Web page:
Commentary

Lawyers To 51job.com: You Mean There's Gambling Going On Here?

Tech Market WatchBy Perry Wu
How glorious for a Chinese company to be listed in the United States! You have access to all that money from hapless American investors. And you can be a company like 51job (JOBS) with nothing but a website, and if you meet the right investment banking people you gain access to all those tens of millions of American dollars.

But what the Lord giveth, the Lord taketh away.

If you haven't heard yet, 51job, the online Chinese job website, delivered a shocking report last week. The CEO, Rick Yan announced on an analyst conference call that there would be much less revenue in the fourth quarter than 51job had originally expected.

Yan reasoned that this was because Chinese Human Resources departments had somehow all used up their budgets earlier than expected. By December, according to Yan, these HR departments had essentially run out of money and had no more money to spend on 51job's classified ads.

Investors, very much unconvinced by Yan's reasoning, promptly kicked more than one-third of 51job's market value out of the air. The stock now trades at a shadow of its former high of over US$50.

And now it is high noon for the American lawyers. Within 48 hours, attorneys from firms all over America purporting to represent aggrieved investors began to issue press releases promising to punish 51job.

Like the famous "there's-gambling-going-on-here?" Casablanca line, the lawyers were saying, "You mean there's misrepresentation going on with Chinese Internet companies?"

Whenever a company's stock sharply declines, you can be sure that there will be many American lawyers on standby ready to pounce. But this is especially ridiculous. This is a Chinese Internet company we're talking about. And the market was valuing this company at more than $US 1 billion not too long ago.

Chinese Internet companies (and pretty much most non-American companies) listed in the United States have a great advantage over similar types of companies doing business in the US. You see, if you are a company like 51job, your stock is being bought and sold by people who know very little of the day-to-day dealings in China. Most of these investors have never walked past a Shanghai subway newspaper stand hawking 51job paper-based classifieds. Most of these investors have never sat in a Beijing mini-bus whose seat cushions are emblazoned with 51job's logo. And most investors know nothing about the daily Chinese-language online forum postings that say both good and bad things about 51job and its rivals like Zhaopin.com, Sohu.com (SOHU), Netease.com (NTES), and the hundreds of other smaller specialized job websites. American investors are in a bubble [sic].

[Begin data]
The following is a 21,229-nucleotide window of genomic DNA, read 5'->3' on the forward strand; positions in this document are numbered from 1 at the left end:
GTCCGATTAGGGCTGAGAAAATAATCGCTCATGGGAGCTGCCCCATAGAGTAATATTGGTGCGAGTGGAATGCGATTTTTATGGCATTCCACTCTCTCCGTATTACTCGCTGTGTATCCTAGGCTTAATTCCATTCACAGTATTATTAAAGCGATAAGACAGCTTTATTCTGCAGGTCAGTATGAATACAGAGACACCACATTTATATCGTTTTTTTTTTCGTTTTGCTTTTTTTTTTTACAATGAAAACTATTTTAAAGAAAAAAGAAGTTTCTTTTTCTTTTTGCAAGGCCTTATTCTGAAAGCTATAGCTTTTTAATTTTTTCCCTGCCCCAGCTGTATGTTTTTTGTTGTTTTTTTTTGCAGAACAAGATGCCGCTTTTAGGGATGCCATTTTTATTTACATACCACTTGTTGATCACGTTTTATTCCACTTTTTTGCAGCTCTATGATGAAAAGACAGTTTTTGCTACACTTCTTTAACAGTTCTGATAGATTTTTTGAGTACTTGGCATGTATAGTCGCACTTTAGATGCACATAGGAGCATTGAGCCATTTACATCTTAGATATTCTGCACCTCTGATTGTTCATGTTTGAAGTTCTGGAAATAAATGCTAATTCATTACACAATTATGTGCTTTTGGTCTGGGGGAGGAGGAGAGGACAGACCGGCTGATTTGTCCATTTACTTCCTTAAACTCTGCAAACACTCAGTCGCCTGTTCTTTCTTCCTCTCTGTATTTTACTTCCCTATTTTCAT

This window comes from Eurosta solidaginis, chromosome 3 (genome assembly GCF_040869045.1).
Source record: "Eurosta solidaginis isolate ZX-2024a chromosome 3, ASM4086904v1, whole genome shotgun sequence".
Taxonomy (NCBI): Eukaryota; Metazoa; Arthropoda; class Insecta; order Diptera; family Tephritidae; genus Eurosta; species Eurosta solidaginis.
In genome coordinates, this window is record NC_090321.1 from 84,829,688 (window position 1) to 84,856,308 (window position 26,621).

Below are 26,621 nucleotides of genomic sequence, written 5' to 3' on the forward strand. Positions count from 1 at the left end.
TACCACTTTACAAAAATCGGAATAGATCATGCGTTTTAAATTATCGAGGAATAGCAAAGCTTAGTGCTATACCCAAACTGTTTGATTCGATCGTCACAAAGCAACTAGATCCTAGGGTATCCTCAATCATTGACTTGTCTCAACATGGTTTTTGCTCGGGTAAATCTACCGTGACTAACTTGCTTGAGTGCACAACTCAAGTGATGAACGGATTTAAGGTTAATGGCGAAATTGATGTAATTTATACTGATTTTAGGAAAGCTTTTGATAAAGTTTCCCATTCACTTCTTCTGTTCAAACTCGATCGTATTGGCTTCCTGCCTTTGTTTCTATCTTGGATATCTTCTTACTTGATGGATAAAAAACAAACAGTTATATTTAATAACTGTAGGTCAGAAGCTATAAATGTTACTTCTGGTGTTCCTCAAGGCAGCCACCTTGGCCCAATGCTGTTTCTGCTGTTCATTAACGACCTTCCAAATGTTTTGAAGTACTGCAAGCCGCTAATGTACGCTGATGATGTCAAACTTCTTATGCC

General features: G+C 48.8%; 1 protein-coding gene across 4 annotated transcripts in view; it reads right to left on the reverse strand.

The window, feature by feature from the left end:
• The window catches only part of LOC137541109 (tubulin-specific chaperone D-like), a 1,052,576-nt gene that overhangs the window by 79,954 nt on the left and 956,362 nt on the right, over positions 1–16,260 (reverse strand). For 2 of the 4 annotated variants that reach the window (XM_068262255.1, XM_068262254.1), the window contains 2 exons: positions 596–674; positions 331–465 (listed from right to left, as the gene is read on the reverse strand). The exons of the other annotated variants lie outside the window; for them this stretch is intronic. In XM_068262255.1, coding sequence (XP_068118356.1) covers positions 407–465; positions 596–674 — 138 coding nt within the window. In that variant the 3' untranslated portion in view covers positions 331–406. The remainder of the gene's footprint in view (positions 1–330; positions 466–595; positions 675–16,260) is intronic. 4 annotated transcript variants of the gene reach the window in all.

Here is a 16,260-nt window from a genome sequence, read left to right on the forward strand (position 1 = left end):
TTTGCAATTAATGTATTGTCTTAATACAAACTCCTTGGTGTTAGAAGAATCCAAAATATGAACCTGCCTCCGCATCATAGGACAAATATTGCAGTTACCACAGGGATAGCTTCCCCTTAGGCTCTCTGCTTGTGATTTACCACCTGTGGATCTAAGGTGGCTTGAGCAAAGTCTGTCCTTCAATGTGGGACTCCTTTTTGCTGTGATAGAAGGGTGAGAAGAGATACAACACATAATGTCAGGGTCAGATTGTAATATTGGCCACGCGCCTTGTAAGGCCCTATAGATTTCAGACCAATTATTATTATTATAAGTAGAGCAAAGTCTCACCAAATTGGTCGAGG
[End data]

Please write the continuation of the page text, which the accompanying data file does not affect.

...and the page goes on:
So if you are an American investor, you rely on the reports issued by analysts in the ivory towers of Shanghai, Hong Kong, and Beijing. You read the news reports from foreign journalists based in China who often need translators to understand what is being said in press conferences and whose greatest desire is to get out of China as soon as possible so they can win a Pulitzer for war coverage in Afghanistan. You rely on the sanitized press releases issued via BusinessWire and PRNewswire on behalf of these listed firms. You are also relying, to a large extent, on the "laws of business" operating the same in China as they do in America. You are hoping that just because "GAAP" is flung around on a Chinese prospectus like a used napkin on the side of a hotpot table that you can get a firm grasp of a business in China.

China's business environment is constantly shifting. No news report, book, analyst's briefing, or conference call can give a more-than-half picture of the environment on the ground in China's different provinces.

Many of China's business sectors are booming. But with this boom comes rough seas and unexpected twists. If you are an investor in China's tech sector and you do not expect turbulence, go put your money under a mattress.

If poor accounting practices are found to blame in 51job's decline, than shame on them. But if their only fault was riding the wave, then shame on the investor.

About the author:
Perry Wu is a writer and correspondent for ChinaTechNews.com and can be reached here at the site. Perry Wu does not hold any positions, long or short, on any of the Chinese or American company securities mentioned in this article.

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